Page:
Many people who are going to receive an inheritance -- or have received an inheritance -- from another country want to know what kind of taxes they'll be subjected to if they bring their inheritance back to the United States. Generally speaking, inheritances of property from foreign sources will not be subjected to an inheritance or gift tax. However, other kinds of taxes could apply.

When is an oral will acceptable in Tennessee

In the last blog post, we talked about holographic wills and when these may or may not be accepted by the court. Essentially, a holographic will relates to a will that's handwritten -- and it may or may not have witnesses. This week, we'll discuss the "noncupative will" -- which is a special kind of an oral will. As you can expect, an oral record is not the best for the purposes of clarity, nor is it the best for the purposes of withstanding challenges in court. Nevertheless, in select circumstances, it could be the only thing that a Tennessee court has to go on.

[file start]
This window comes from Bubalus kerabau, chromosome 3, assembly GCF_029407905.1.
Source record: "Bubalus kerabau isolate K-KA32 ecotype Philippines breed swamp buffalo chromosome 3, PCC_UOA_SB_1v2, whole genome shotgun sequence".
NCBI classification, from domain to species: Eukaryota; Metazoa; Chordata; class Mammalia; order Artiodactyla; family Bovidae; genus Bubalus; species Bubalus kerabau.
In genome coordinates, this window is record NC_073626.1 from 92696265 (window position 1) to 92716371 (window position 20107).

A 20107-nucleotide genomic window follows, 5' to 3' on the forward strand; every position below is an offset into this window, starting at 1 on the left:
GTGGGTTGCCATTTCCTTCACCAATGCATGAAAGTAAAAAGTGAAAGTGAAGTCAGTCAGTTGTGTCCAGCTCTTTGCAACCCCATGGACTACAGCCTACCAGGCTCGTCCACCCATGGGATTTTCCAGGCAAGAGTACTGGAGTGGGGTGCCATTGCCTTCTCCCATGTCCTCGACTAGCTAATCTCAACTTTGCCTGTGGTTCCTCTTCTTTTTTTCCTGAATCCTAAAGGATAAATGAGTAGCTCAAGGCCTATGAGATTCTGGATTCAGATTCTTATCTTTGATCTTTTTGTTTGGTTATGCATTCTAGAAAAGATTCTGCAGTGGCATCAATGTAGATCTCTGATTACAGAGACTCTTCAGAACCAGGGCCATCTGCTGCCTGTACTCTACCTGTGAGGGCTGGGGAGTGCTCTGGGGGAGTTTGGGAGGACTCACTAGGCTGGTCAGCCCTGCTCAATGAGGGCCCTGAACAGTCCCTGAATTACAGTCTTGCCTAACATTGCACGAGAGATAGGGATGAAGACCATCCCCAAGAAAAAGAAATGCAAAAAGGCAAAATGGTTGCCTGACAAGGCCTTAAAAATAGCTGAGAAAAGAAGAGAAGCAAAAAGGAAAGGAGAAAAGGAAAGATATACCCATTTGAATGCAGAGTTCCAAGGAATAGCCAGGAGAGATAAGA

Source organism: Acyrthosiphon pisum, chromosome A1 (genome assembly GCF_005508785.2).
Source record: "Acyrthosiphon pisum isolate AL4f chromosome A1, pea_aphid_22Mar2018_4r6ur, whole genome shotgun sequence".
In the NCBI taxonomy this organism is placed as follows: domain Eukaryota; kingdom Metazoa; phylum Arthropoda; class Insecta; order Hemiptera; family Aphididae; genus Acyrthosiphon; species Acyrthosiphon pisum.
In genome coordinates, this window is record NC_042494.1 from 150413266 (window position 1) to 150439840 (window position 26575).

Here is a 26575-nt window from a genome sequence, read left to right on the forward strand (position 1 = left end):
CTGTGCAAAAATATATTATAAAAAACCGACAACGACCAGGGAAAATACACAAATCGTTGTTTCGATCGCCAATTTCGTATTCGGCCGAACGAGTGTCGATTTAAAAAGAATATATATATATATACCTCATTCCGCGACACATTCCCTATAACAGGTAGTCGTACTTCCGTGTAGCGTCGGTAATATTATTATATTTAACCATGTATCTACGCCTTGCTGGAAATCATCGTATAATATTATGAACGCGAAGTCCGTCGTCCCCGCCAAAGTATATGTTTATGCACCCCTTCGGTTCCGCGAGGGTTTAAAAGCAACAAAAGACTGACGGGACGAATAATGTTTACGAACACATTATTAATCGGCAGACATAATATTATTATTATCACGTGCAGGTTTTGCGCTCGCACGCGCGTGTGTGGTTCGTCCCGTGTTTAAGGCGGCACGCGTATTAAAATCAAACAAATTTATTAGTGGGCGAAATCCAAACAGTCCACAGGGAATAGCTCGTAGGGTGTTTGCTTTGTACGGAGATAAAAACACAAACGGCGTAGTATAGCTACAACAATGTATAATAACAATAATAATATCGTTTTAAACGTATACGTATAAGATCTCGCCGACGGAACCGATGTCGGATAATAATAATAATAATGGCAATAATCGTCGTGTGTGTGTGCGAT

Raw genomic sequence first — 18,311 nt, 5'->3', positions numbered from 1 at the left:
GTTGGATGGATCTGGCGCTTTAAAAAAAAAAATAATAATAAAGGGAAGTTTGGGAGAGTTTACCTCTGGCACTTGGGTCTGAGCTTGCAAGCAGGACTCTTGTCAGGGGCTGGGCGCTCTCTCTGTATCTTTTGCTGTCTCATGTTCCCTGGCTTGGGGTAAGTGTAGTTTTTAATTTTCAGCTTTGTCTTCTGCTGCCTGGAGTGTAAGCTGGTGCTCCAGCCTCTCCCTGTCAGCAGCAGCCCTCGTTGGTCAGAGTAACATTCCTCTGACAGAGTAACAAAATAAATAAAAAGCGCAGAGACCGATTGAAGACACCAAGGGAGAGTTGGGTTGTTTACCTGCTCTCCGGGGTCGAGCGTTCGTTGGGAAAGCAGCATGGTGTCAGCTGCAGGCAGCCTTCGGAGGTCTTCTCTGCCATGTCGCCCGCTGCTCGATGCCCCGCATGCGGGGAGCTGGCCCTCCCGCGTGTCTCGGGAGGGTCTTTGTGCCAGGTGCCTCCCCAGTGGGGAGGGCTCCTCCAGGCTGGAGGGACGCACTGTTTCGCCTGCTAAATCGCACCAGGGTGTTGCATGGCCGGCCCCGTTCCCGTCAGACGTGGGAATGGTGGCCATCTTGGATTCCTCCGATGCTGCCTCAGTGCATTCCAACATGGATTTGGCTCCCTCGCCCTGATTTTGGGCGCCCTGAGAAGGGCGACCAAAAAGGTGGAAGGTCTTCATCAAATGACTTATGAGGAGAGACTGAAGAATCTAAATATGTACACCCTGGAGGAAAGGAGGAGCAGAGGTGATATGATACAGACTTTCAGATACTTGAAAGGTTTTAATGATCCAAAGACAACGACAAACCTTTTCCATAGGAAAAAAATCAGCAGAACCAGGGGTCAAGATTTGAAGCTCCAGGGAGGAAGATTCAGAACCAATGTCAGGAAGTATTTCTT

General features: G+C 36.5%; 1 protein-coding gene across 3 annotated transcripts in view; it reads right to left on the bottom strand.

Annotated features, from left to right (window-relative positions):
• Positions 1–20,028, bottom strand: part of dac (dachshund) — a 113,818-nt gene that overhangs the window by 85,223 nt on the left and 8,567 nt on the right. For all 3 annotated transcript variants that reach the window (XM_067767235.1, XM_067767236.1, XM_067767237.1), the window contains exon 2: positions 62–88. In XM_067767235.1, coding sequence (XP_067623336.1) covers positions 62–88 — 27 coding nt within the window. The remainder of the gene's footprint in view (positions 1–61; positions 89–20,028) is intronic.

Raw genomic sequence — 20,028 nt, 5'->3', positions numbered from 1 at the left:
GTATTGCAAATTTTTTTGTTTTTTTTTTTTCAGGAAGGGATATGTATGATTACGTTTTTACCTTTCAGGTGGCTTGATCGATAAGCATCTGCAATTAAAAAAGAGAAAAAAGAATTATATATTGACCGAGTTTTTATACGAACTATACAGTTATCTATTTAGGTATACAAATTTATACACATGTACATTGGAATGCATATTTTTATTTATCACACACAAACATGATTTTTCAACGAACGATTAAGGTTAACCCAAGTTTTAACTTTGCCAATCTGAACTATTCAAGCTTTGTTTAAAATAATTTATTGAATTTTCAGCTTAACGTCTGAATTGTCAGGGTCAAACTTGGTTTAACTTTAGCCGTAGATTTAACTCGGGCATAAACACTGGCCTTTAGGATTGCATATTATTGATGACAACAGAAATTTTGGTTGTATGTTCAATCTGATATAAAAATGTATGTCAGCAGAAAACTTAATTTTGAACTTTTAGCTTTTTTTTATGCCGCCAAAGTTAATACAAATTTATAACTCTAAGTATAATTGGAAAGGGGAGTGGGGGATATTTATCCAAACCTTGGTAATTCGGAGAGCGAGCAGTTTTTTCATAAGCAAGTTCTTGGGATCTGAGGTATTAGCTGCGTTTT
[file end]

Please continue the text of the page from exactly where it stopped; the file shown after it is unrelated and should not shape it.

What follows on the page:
Here are the circumstances that generally must be present in order for a Tennessee court to certify an oral will:

  • The noncupative will must be made by a testator (a person who creates the will) who is imminently in peril.
  • The noncupative will only becomes valid when the testator dies from said peril.
  • The noncupative will must be spoken in front of two witnesses who do not benefit from the will.
  • The noncupative will should be transmitted into writing by one of the two witnesses either written by the witness him or herself, or by someone acting as the agent of the witness, within 30 days of death.